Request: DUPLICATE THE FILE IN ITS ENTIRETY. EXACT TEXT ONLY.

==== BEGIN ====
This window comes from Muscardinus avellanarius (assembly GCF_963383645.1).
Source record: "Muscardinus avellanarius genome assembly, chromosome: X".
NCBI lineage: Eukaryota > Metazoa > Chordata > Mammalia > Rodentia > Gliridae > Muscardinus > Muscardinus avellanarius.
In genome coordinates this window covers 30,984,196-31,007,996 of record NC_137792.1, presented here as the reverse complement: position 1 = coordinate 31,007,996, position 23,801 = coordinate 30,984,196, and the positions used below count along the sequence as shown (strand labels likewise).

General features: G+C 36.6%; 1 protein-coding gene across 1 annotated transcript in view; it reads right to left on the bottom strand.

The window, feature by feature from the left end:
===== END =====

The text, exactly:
This window comes from Muscardinus avellanarius (assembly GCF_963383645.1).
Source record: "Muscardinus avellanarius genome assembly, chromosome: X".
NCBI lineage: Eukaryota > Metazoa > Chordata > Mammalia > Rodentia > Gliridae > Muscardinus > Muscardinus avellanarius.
In genome coordinates this window covers 30,984,196-31,007,996 of record NC_137792.1, presented here as the reverse complement: position 1 = coordinate 31,007,996, position 23,801 = coordinate 30,984,196, and the positions used below count along the sequence as shown (strand labels likewise).

General features: G+C 36.6%; 1 protein-coding gene across 1 annotated transcript in view; it reads right to left on the bottom strand.

The window, feature by feature from the left end: